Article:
Kathleen
7.1.3  Kathleen  replied to  MUVA @7.1    4 weeks ago

You sound just like my husband. He hates straws and takes the lids off.

I only use them when I eat out.  I never have them at home.

I knew a person that drank coffee from a straw... ewwwwww.  You are suppose to sip coffee.

 
 
 
MrFrost
7.1.4  MrFrost  replied to  MUVA @7.1    4 weeks ago

I have always drank straight from the glass I hate using straws.

Only time I use a straw is when I get coffee which is literally twice a year? Not a big fan. But I am a sucker for a double white chocolate mocha. 

 
 
 
Kathleen
7.1.5  Kathleen  replied to  Kathleen @7.1.3    4 weeks ago

I wanted to mention that it was hot regular coffee, not the cold ones.

 
 
 
SteevieGee
7.1.6  SteevieGee  replied to  MUVA @7.1    4 weeks ago

I don't use straws either but Mrs. Gee likes one in her cocktail.

 
 
 
bbl-1
8  bbl-1    4 weeks ago

There is no reason America can't build recycling plants.  Recycle everything.  Use what we need and sell the rest to whoever wants it. 

It will take a national investment to do this and the payout in the long run will be more than worth it.  Recycle everything.  Even have facilities set up for the 'rare earth' metals.  This nation could easily cut its landfill use by 90%---and make money doing it.  But first, the commitment and investments must be made.

After all, when Texas Instruments came out with the first hand calculator the price was nearly $500.  Today you can buy one at Walmart for under $5.  We can do this.  We must do this.

Straws?  Piss ant conversation.

 
 
 
pat wilson
8.1  pat wilson  replied to  bbl-1 @8    4 weeks ago
Recycle everything.  Use what we need and sell the rest to whoever wants it. 

I don't think there's a market for it. Otherwise China and other nations would still be buying it from us.

 
 
 
Split Personality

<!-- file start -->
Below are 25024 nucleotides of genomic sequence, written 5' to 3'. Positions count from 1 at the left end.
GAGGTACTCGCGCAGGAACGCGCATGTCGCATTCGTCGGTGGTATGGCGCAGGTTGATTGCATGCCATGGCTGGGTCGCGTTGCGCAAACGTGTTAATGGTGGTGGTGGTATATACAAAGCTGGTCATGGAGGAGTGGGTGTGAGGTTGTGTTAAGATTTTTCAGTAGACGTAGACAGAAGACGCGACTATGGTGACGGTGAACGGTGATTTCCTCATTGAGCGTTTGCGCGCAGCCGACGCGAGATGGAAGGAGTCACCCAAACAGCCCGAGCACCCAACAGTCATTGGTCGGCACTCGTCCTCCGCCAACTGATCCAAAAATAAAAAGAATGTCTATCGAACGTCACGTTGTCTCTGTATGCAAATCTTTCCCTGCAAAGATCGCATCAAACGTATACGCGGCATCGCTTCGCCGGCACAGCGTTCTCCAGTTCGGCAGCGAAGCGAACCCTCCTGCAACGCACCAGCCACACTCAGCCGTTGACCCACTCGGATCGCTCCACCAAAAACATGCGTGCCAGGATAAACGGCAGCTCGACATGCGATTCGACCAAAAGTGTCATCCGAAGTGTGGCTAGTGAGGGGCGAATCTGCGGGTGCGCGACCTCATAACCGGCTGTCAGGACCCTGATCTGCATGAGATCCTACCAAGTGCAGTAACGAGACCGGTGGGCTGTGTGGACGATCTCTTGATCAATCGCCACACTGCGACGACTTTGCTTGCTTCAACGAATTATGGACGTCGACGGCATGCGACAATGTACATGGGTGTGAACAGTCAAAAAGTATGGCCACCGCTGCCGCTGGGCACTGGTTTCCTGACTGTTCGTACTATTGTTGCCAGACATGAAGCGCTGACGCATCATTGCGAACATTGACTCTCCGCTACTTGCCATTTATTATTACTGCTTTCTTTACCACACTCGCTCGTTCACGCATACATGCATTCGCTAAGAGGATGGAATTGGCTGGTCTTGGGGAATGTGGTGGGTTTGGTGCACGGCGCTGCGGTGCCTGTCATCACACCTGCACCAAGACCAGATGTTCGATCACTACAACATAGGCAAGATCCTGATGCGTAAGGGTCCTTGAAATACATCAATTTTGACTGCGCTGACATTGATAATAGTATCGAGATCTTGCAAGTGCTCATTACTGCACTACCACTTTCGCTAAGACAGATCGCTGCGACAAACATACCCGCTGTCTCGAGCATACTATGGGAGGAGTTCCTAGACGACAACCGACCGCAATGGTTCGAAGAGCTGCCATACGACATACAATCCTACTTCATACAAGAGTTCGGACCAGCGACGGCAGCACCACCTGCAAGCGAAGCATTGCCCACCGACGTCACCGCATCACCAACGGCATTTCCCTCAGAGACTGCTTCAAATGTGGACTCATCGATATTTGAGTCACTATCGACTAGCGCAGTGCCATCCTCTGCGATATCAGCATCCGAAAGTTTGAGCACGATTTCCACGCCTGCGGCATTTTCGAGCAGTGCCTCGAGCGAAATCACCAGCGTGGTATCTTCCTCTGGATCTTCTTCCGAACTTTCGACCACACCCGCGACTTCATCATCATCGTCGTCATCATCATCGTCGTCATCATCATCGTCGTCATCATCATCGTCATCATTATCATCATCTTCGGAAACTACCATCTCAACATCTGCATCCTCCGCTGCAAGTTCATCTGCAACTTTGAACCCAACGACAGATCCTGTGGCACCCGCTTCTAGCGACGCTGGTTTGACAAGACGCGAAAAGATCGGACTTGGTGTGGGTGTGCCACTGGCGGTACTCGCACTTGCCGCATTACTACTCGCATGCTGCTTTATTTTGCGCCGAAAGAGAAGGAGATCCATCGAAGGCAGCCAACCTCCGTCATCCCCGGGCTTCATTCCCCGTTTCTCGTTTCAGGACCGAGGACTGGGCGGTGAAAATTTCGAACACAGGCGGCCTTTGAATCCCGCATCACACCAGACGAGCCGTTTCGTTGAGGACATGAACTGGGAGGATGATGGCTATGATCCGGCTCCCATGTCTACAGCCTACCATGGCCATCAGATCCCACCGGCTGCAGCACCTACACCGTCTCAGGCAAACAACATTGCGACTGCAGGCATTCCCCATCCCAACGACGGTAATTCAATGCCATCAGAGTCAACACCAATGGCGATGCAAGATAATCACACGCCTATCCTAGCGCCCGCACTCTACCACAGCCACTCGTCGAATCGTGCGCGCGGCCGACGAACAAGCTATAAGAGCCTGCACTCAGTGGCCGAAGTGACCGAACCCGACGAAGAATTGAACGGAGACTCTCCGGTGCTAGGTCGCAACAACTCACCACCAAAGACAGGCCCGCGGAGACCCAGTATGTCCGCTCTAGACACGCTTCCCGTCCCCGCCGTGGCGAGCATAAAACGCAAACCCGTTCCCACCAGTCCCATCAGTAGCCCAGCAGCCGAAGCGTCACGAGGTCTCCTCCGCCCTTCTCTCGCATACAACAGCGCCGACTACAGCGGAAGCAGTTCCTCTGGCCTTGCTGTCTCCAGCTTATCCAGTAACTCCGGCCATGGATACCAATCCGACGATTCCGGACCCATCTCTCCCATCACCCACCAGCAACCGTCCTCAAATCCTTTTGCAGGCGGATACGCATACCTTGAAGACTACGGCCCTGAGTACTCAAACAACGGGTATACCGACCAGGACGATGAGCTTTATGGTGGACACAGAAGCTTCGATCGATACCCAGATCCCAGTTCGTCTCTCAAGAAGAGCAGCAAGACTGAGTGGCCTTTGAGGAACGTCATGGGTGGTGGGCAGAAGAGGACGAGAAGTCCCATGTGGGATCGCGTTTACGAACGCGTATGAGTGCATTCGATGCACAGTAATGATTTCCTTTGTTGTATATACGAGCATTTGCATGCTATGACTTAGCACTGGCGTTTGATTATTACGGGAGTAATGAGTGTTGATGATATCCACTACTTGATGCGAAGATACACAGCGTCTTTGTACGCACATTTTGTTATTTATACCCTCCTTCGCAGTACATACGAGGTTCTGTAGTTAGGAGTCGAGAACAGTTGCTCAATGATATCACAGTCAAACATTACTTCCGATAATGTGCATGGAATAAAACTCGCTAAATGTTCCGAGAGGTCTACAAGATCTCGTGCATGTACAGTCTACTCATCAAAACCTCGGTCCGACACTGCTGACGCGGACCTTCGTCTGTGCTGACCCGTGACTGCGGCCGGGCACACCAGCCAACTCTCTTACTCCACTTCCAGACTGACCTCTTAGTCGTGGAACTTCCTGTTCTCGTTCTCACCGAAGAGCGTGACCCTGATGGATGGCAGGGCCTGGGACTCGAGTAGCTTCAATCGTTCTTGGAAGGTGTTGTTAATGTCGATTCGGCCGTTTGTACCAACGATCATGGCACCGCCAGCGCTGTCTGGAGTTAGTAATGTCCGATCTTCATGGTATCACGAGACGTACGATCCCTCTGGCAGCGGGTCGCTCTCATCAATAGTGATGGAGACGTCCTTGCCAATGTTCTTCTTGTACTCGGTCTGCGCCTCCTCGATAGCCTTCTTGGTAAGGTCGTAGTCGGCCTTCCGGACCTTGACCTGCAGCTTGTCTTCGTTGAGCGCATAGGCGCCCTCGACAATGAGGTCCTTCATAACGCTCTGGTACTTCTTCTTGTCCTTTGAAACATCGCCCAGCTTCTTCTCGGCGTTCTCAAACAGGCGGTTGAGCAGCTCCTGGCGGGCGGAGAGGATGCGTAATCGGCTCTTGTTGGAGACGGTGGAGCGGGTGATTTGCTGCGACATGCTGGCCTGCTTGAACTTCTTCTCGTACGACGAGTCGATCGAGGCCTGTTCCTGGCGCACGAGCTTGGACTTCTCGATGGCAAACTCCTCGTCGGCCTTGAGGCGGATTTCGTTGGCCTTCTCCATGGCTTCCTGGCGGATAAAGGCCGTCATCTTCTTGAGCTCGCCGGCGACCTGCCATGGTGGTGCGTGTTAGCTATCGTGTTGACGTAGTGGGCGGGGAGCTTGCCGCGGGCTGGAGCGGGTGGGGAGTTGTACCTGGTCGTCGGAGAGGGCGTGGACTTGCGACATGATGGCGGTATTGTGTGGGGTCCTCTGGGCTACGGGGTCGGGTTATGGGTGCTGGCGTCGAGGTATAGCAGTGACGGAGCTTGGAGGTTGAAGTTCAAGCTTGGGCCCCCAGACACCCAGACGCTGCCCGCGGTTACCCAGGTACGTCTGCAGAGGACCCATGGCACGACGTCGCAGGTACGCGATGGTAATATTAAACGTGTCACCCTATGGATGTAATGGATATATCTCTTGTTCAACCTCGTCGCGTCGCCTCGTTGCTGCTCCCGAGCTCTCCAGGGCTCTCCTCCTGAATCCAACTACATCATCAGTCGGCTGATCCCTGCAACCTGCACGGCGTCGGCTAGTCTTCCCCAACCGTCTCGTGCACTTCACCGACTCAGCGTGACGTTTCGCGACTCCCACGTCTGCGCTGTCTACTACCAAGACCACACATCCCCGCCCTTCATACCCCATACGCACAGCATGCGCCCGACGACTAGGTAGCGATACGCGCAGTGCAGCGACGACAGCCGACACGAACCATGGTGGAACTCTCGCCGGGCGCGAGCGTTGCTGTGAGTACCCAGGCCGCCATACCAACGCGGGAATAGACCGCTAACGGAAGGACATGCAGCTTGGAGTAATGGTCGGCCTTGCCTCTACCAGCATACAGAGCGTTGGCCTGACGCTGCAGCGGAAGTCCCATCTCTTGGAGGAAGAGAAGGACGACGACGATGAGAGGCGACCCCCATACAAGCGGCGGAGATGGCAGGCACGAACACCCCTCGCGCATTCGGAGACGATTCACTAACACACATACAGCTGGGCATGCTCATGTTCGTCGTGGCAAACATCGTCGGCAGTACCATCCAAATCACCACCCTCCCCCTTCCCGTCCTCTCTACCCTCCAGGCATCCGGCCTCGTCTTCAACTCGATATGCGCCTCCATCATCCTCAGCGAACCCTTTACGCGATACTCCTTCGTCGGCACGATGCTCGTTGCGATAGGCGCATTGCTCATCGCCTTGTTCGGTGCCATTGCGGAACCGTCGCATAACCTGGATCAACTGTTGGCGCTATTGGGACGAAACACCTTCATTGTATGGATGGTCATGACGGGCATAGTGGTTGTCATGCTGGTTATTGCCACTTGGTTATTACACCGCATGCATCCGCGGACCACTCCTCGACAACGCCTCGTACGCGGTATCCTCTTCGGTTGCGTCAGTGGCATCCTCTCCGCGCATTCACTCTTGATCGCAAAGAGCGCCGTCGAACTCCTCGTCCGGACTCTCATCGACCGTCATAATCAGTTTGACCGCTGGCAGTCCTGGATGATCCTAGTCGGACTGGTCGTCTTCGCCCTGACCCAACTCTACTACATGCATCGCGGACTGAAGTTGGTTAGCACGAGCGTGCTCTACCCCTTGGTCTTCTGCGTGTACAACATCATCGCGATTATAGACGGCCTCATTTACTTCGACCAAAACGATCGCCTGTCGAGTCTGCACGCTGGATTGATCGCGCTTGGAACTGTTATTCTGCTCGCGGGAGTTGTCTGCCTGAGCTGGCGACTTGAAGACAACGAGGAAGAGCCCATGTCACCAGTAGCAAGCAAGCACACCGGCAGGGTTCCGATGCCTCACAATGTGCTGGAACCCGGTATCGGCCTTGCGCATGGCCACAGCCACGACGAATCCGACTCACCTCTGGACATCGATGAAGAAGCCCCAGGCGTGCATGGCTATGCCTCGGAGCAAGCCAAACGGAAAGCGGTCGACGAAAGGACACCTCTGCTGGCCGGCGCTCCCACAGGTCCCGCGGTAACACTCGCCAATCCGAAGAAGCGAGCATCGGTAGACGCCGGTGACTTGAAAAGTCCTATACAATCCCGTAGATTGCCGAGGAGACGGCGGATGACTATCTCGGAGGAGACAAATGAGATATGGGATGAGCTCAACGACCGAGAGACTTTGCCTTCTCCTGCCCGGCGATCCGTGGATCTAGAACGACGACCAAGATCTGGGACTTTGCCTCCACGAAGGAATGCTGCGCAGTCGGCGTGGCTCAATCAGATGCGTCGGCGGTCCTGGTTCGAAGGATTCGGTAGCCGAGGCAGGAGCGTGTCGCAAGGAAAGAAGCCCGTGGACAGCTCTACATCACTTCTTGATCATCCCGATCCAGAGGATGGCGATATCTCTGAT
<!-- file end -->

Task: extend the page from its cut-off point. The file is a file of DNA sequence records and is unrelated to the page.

8.1.1  Split Personality  replied to  pat wilson @8.1    4 weeks ago

As I was growing up there were 5 incinerators in Philadelphia in the 60's.

Several are now "archived" Superfund sites but with advances in technology, we could mix in some incineration to steam to electricty

sites if we are serious. It requires more people, more sorting etc, but it is possible.

As usual, one needs only to look at the Nordic countries.

Otherwise we ( our grandchildren and theirs ) will be drowned in refuse.

 
 
 
bbl-1
8.1.2  bbl-1  replied to  pat wilson @8.1    4 weeks ago

The market is there.  Screw China.  We can do it--better--more efficiently.  I see jobs, profit, environmentally smart, jobs and more profit.

It is an absolute necessity.  You know, like building 'the bomb' to end WW2.  Or the money, energy and infrastructure to eradicate polio.  We can do this and we can do it better than anyone than anyone else in the world.  Period, end of story.

But we have to have leadership.  Investment.  And the goal.  Currently we have nothing except plastic pollution, trash, filling landfills, more trash and more plastic.  We do nothing.

 
 
 
luther28
9  luther28    4 weeks ago

Paper vs. Plastic Straws

Simple solution is to get into the way back machine to a time when folks did without straws of any type. Worse thing to come of that would be folks dribbling down their chins.